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I have often used this column to argue for using technology to make the legal profession more accessible and less mysterious. I have been so ardent about the need for reform, that some of my brethren have taken me aside and asked me what the heck I’m thinking. After all, legal complexity is the friction that we lawyers thrive on. If technology makes the law easier to understand and more accessible, what use will anyone have for lawyers? I try and explain to them that, like it or not, things are about to change. Disruption always comes from the direction we least expect and no one benefits from burying one’s head in the sand. Our only chance of surviving this change is to be the disruption that is about to come.

To be fair, the legal profession has tried its best to innovate. All law firms today use sophisticated information technology systems—to address issues ranging from matter management to price forecasting. And we are all the more efficient for it.

But these are incremental changes at best. True disruption will force such a fundamental re-imagining of the way things have always been, that it will render the profession all but unrecognizable. Which is why I am convinced that, when it happens, the transformation is more likely to take place in the court room than the law office.

In previous articles, I have attempted to describe what this might look like. One approach could be to build a ‘judicial stack’, along the lines of the many other platforms that India has deployed with considerable success in other sectors. This would make all legal services accessible through a modular, interoperable platform that anyone could access using a mobile device. Not only would this improve efficiency, it could potentially make the legal system interoperable with other adjacent digital public infrastructure.

But what would truly revolutionize the practice of law in India is the mainstreaming of online dispute resolution (ODR). Even though more than 12 million ODR cases have been filed to date, that is but a small fraction of what will be possible once our approach to online dispute resolution becomes more imaginative than simply replacing the physical courtroom with virtual alternatives. But in order to deliver on that promise, we need an opportunity to demonstrate the potential of ODR at scale.

An opportunity has presented itself in the context of the goods and services tax (GST). At last week’s GST Council meeting, a group of ministers was constituted to evaluate the establishment of a GST Appellate Tribunal. This has been a long-standing demand of practitioners in the field, as litigants have had no option but to flood high courts with writ petitions in the absence of a judicial authority to appeal to. Things reached such a head that in a public interest litigation last year, the Supreme Court directed the government to constitute this tribunal, pointing out that it was a statutory requirement and litigants can’t go remediless.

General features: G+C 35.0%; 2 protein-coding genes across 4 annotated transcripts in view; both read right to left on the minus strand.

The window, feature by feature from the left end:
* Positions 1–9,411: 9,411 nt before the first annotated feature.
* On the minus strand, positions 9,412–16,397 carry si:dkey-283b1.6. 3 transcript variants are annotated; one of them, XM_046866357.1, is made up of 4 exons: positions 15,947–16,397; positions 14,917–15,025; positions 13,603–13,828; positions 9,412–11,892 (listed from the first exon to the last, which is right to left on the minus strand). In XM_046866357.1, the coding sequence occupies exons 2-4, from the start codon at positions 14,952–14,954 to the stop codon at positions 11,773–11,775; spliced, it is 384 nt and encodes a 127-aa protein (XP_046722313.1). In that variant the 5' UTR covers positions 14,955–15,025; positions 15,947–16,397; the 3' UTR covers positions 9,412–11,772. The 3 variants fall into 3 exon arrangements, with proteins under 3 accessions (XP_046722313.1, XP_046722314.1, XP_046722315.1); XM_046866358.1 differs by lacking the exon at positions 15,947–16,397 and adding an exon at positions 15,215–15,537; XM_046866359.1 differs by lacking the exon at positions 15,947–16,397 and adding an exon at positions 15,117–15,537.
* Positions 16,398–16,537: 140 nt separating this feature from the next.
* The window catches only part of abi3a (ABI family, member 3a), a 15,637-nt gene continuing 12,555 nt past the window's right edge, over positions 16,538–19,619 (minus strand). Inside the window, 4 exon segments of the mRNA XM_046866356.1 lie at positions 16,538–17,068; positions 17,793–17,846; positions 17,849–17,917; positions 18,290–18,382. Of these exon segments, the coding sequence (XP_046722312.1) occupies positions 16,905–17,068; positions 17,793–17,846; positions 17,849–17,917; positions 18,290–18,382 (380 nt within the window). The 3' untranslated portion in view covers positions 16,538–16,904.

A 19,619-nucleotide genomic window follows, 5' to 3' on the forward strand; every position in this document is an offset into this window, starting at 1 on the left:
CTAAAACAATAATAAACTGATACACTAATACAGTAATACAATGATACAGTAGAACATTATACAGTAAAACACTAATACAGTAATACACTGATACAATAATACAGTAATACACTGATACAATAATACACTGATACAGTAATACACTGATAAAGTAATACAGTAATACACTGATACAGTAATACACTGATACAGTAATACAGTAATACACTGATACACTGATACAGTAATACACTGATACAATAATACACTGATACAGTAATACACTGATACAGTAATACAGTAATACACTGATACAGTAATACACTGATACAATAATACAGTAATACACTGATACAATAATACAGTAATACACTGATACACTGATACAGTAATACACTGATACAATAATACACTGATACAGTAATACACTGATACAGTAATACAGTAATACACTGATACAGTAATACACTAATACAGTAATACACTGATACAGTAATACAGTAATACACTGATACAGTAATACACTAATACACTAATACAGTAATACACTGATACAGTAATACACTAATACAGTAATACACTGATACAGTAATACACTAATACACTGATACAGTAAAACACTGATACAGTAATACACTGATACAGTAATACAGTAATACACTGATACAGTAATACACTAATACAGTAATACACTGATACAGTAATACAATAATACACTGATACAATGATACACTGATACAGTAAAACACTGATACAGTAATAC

Now it seems it’s just a matter of time before the GST Appellate Tribunal is constituted. When this happens, a brand new dispute resolution landscape will emerge—one that, thanks to the GST network on which this tax system is based, will be both data-intensive and digitally native. This would give us a unique opportunity to leverage ODR to its full potential.

What will this look like? For one, an online-only process could entirely eschew oratory. Our mental image of a dispute is of a lawyer on his feet arguing his case before a judge, so much so that we can hardly even imagine a process that does not involve oral arguments. But simply because this is the way things have always been, it does not mean that nothing else is possible.

An ODR-enabled GST Appellate Tribunal could insist that parties should only make their arguments in writing. The tribunal will review these written briefs and, where required, request additional submissions to clarify any questions it may have. It could then issue its final ruling, relying solely on written submissions.

This will not only reduce the time taken for resolution, it will allow us to take a more asynchronous approach. Much of the delay in the traditional system has to do with finding dates suitable to all parties (including judges). This often results in the next date of hearing being pushed forth by months. A process that involves written submissions would avoid this, as parties could independently make their written submissions without heed to anyone else’s convenience.

A number of other constraints could be imposed in the interest of improving efficiency. For instance, written submissions could be subject to strict word limits on the ground that if an argument cannot be made succinctly, it’s not worth making at all. In addition, the entire process could be time bound, forcing parties to concentrate on their strongest arguments, rather than throw everything at the judge in the hope that one of them sticks.

Implementing this radical approach would call for legislative flexibility. Thankfully, section 111 of the Central Goods and Service Tax Act, 2017, not only states that the GST tribunal is not bound by procedures laid down in the Code of Civil Procedure, 1908, it clarifies that it will have the power to regulate its own procedure.

Establishing a truly online dispute resolution process at the GST Appellate Tribunal will provide us a glimpse of what the future of dispute resolution could look like. And it may become the disruption that the legal profession sorely needs.

Rahul Matthan is a partner at Trilegal and also has a podcast by the name Ex Machina. His Twitter handle is @matthan 

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